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China targets overseas fund transfers in graft fight

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China has launched a coordinated crackdown by several departments targeting offshore companies and underground banks that transfer assets abroad, the corruption watchdog said on Thursday, in the latest step to battle graft.

[BEIJING] China has launched a coordinated crackdown by several departments targeting offshore companies and underground banks that transfer assets abroad, the corruption watchdog said on Thursday, in the latest step to battle graft.

The campaign will be led by the central People's Bank of China in coordination with the Ministry of Public Security, Supreme Court, state prosecutors' office and State Administration of Foreign Exchange and last until the end of the year, the watchdog said in a statement on its website.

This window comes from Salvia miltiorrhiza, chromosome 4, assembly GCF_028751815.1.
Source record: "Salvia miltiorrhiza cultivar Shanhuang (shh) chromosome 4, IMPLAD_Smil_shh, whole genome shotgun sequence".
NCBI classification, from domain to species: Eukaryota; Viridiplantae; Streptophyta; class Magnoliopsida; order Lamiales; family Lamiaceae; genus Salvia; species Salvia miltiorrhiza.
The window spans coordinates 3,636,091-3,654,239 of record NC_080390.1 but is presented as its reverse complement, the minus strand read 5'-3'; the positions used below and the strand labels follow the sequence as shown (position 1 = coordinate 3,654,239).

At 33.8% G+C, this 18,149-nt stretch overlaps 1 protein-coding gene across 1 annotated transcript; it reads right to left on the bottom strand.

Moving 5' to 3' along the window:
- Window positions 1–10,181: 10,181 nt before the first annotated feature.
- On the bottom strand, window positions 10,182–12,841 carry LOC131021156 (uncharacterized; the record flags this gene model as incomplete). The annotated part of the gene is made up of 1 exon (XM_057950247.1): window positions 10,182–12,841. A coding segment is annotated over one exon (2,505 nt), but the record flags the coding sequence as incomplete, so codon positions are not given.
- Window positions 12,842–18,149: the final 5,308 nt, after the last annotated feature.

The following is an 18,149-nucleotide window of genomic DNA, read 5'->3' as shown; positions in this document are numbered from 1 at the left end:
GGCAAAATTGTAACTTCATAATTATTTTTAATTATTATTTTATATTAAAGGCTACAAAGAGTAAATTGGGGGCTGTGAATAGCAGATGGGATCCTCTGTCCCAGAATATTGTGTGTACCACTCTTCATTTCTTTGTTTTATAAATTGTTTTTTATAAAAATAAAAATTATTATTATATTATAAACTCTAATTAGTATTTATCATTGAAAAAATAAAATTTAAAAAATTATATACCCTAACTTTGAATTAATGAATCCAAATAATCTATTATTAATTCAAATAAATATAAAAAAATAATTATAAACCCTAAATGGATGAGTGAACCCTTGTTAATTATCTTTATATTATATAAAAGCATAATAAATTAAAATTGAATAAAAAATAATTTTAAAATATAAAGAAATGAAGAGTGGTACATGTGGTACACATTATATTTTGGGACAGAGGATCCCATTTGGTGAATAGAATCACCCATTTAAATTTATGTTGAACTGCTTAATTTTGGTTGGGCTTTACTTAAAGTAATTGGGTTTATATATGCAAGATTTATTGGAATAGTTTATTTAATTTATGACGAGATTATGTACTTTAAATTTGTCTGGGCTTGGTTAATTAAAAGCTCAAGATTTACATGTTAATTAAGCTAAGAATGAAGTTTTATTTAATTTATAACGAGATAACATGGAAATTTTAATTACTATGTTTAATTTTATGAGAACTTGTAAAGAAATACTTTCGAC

It will target underground banks and offshore companies that transfer ill-gotten gains from bribery out of the country, the statement said.

The move will "to a large degree sever the transfer channel for the ill-gotten assets and gains from corruption, bribery and other crimes, and earnestly maintain the state's normal financial management order", it added.

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The statement did not elaborate and provided no further details.

However, the campaign is part of an initiative the government calls "Sky Net" to better coordinate its fight against suspected corrupt officials who have fled abroad.

President Xi Jinping has vowed to target both high-level "tigers" as well as lowly "flies", warning, as others have before him, that graft is so serious it threatens the ruling Communist Party's grip on power.

The corruption watchdog says 500 suspects were repatriated to China last year, along with more than 3 billion yuan (S$654 million).

China has given the United States a "priority" list of Chinese officials suspected of corruption and who are believed to have fled there.

Chinese officials have said more than 150 "economic fugitives", many of them described as corrupt government officials, were in the United States.

There is no extradition treaty between the two countries and Western governments have long been reluctant to hand over suspects because of a lack of transparency and due process in China's judicial system.

REUTERS

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